Accurately performing pharmaceutical calculations is a critical component in providing patient care in every pharmacy practice environment. Consequently, pharmaceutical calculations are a vital part of any pharmacy curriculum. Although most pharmaceutical calculations are not ‘rocket science’, it is a topic that deserves attention because it requires virtually flawless accuracy. Before students are able to become optimally proficient at performing pharmaceutical calculations, they must understand approaches to pharmaceutical calculations that help minimize error and maximize accuracy. Their pre‐course perceptions of pharmaceutical calculations must also be openly addressed so that these perceptions do not hinder the students’ focus on pharmaceutical calculations.

Prerequisite: None

PHAR 370. Applied Patient Care I. (2 Credits)

APC I is the first of six integrated patient care skill development courses in the School of Pharmacy curriculum. It is a patient‐centered course that uses simulated patient scenarios and case studies to build students’ foundational skills in drug information retrieval, patient interviewing, patient education, communication with patients and health care professionals, and critical thinking in the context of pharmacy’s multiple disciplines. This course series integrates knowledge from multiple disciplines in the curriculum and provides a chance for students to apply this knowledge while developing their patient care skills and professional attitudes for utilization during subsequent coursework in Applied Patient Care, experiential education (IPPEs) and pharmacy practice.

Prerequisite: None

PHAR 372. Applied Patient Care II. (2 Credits)

APC II is the second of six integrated patient care skill development courses in the School of Pharmacy curriculum. It is a patient-centered course that uses simulated patient scenarios and case studies to build students’ foundational skills in drug information retrieval, patient interviewing, patient education, communication with patients and health care professionals, and critical thinking in the context of pharmacy’s multiple disciplines. This course series integrates knowledge from multiple disciplines in the curriculum and provides a chance for students to apply this knowledge while developing their patient care skills and professional attitudes for utilization during experiential education and pharmacy practice. This is accomplished through both case studies and patient care simulations that focus on basic science, pharmaceutical science, clinical science, and patient care concepts in one course.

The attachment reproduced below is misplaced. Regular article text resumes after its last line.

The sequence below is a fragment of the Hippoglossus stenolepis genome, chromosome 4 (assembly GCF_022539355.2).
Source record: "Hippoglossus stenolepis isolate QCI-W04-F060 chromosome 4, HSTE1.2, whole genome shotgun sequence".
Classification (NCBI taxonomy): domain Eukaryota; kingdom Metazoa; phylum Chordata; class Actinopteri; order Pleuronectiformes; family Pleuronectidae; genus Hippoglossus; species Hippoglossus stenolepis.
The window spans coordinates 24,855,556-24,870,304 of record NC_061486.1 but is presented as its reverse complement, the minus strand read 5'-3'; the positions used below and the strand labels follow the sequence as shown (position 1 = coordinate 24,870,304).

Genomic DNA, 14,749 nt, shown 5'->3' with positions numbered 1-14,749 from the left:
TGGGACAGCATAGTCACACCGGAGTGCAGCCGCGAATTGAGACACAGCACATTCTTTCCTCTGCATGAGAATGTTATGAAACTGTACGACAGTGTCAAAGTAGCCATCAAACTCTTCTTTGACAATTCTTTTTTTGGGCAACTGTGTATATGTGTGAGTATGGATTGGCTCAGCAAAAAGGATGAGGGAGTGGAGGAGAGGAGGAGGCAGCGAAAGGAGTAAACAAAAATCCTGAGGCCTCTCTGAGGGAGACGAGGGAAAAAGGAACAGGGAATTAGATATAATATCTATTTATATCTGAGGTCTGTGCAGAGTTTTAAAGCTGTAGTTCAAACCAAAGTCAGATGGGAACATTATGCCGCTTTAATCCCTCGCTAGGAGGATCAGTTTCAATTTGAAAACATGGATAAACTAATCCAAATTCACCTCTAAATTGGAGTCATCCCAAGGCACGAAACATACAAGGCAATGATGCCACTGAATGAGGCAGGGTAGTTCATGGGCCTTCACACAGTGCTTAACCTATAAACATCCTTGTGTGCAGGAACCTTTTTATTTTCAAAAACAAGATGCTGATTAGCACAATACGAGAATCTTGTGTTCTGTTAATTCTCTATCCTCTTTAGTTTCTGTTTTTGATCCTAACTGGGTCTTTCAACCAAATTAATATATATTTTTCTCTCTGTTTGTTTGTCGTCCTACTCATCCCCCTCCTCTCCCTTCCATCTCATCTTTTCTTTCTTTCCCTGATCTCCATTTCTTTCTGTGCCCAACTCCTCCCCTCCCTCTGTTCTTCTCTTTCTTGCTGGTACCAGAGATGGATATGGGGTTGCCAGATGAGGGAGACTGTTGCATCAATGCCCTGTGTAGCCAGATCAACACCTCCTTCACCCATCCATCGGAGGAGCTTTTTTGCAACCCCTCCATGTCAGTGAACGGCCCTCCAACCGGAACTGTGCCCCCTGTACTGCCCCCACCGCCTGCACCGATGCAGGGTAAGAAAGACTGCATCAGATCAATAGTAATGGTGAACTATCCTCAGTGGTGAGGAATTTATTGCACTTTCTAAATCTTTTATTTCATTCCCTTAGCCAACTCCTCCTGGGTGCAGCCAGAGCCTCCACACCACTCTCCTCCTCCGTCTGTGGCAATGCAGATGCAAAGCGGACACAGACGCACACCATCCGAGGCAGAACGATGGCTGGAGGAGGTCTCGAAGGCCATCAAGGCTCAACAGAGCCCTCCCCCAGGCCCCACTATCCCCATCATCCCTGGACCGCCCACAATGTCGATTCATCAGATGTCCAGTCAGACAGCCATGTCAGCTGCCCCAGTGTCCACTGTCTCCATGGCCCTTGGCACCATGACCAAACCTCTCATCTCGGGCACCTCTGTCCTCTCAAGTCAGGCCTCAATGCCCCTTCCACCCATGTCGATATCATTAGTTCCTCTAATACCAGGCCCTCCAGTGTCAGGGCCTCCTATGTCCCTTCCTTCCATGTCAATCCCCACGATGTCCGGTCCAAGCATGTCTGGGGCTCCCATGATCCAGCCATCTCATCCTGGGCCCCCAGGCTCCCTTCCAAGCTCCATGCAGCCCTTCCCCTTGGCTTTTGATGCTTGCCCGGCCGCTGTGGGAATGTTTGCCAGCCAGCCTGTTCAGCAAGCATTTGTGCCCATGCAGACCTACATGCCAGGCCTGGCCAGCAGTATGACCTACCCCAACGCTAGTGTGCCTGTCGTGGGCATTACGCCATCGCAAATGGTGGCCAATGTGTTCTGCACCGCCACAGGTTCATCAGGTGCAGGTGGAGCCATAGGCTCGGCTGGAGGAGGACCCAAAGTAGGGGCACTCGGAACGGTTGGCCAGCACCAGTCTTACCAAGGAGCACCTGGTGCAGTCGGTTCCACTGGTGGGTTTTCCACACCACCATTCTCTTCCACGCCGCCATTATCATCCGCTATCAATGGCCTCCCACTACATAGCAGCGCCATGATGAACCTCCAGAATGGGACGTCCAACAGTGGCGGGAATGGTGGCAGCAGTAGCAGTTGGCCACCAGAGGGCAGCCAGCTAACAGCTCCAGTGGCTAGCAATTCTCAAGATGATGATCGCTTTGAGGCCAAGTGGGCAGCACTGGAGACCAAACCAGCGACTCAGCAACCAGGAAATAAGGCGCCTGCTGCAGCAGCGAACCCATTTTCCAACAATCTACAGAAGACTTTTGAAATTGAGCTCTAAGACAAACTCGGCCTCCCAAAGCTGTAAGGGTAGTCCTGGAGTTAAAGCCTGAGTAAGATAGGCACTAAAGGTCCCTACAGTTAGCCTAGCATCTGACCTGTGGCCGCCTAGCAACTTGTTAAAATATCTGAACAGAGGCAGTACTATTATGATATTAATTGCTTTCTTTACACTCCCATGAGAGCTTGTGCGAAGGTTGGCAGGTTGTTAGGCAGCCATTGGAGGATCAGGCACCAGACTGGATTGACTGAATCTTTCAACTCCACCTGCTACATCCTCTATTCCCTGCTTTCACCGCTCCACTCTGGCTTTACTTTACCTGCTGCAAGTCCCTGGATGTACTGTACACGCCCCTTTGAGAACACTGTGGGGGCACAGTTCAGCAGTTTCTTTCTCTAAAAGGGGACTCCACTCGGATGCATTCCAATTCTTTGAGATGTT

Prerequisite: None

PHAR 380. Into Pharmacy Prac Exp I. (3 Credits)

During the first semester of Introductory Pharmacy Practice Experience (IPPE‐1), students are exposed to the roles and responsibilities of the professionally oriented pharmacist and the importance of effective communication between pharmacists, patients, and other healthcare providers. An emphasis will also be placed on beginning to understand the role that cultural differences play in health care. Experiential rotations at off campus pharmacies will include a minimum of 40 hours each in a community and hospital setting. Legal, ethical, and practice issues in pharmacy are discussed during classroom and experiential activities.

Prerequisite: None

PHAR 382. Intro Pharmacy Prac Exp II. (3 Credits)